Christopher Geidt’s resignation as the government’s independent adviser on ministers’ interests is a genuinely disturbing event for British public life in general, and for trust in government in particular. Because of the high importance of upholding standards codes, any resignation by the holder of this post would be disturbing. This would be particularly true if it was provoked by a substantive difference of ethical view between the prime minister and the adviser.
This is exactly what happened with Lord Geidt, after less than 14 months in the job. It was also what occurred when the previous adviser, Sir Alex Allan, resigned in November 2020. No such conflict had occurred under any of Sir Alex’s predecessors.
The common link between the two resignations is of course the current prime minister. Both advisers have quit because Boris Johnson wanted to override the ministerial code. Mr Johnson thinks that rules are for the birds. In Sir Alex’s case, he chose to ignore his findings about bullying accusations against Priti Patel. In Lord Geidt’s case, he asked his adviser to approve a Downing Street plan to create what the resignation letter calls “a deliberate and purposeful breach of the ministerial code”.
Lord Geidt says that was “an affront”. To suspend the code “to suit a political end” would make a mockery of the code itself and the adviser’s role. It appears that the issue in question was a proposal to maintain protective tariffs on Chinese steel imports, in breach of treaty rules, possibly to the advantage of steel owners who donate to the Conservative party.
This needs to be clarified as a matter of urgency, with the prime minister answering questions himself rather than hiding behind a Cabinet Office minister to do the job for him, as happened on Thursday. The suggestion from Downing Street that no decision has yet been taken about whether to appoint a successor implies Mr Johnson may prefer to be rid of any such invigilation. This would not be new either. He has a long track record of resenting the suggestion that rules observed by others should apply to him.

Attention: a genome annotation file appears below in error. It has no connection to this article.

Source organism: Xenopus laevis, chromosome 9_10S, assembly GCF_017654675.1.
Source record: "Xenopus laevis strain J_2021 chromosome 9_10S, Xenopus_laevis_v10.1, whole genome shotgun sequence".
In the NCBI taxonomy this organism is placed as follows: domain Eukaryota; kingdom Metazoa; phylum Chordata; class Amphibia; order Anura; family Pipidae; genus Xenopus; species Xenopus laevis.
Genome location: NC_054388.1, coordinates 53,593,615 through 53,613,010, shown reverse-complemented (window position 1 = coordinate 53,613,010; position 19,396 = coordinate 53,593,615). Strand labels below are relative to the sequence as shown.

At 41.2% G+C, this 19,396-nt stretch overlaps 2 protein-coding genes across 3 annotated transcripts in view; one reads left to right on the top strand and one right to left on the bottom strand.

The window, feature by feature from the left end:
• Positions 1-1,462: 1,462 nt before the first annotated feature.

The trade argument appears to have been the last straw for Lord Geidt. But his cavalier treatment by Mr Johnson over Partygate and the Sue Gray report had already brought him to the verge of resignation. He was annoyed by Mr Johnson claiming that there had been a “miscommunication” between them. He told MPs this week that it was “reasonable” to suggest Mr Johnson may have broken the ministerial code. In his resignation letter, Lord Geidt admits that he had initially decided to soldier on, but by a small margin. Now he has abandoned that attempt.
Several questions arise. One is whether parliament can secure the facts behind the resignation and the trade argument. The public administration and constitutional affairs select committee must lead the way on this. Another is whether Lord Geidt’s investigation into Mr Johnson’s refurbishment of the Downing Street flat will now be published. The report was due this month. It must be published. Downing Street must not be allowed to use Lord Geidt’s immediate departure as an excuse for binning the report or stopping any inquiries.
But the larger issue is whether the cabinet, the Tory party and parliament have the courage to rein in this delinquent prime minister, if necessary by forcing him out of office. As a man and as a minister, Mr Johnson is a serial rule-breaker and an ethical vacuum. He trashes the conventions of democratic public life. He will go on defying the rules if he is allowed to. Parliamentarians and officials need to end the damage that the prime minister is doing to our politics, our democracy and our country. There is only one way to do that.